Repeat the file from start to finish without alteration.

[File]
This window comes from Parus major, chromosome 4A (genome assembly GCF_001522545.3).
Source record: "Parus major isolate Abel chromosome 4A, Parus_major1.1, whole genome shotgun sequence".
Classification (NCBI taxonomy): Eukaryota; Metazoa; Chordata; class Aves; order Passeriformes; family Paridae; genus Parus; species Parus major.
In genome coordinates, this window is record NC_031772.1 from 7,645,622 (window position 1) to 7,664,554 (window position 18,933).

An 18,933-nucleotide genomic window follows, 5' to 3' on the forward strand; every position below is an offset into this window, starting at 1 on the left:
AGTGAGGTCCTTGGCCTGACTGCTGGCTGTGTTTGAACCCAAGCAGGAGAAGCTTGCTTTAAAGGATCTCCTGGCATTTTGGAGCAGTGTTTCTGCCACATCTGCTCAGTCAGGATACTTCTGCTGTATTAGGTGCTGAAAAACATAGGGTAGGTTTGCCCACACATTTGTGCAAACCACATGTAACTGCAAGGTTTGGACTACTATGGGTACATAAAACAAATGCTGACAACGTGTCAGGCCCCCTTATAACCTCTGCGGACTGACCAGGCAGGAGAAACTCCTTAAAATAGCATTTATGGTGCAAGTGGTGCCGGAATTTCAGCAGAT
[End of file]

This window comes from Parus major, chromosome 4A (genome assembly GCF_001522545.3).
Source record: "Parus major isolate Abel chromosome 4A, Parus_major1.1, whole genome shotgun sequence".
Classification (NCBI taxonomy): Eukaryota; Metazoa; Chordata; class Aves; order Passeriformes; family Paridae; genus Parus; species Parus major.
In genome coordinates, this window is record NC_031772.1 from 7,645,622 (window position 1) to 7,664,554 (window position 18,933).

An 18,933-nucleotide genomic window follows, 5' to 3' on the forward strand; every position below is an offset into this window, starting at 1 on the left:
AGTGAGGTCCTTGGCCTGACTGCTGGCTGTGTTTGAACCCAAGCAGGAGAAGCTTGCTTTAAAGGATCTCCTGGCATTTTGGAGCAGTGTTTCTGCCACATCTGCTCAGTCAGGATACTTCTGCTGTATTAGGTGCTGAAAAACATAGGGTAGGTTTGCCCACACATTTGTGCAAACCACATGTAACTGCAAGGTTTGGACTACTATGGGTACATAAAACAAATGCTGACAACGTGTCAGGCCCCCTTATAACCTCTGCGGACTGACCAGGCAGGAGAAACTCCTTAAAATAGCATTTATGGTGCAAGTGGTGCCGGAATTTCAGCAGAT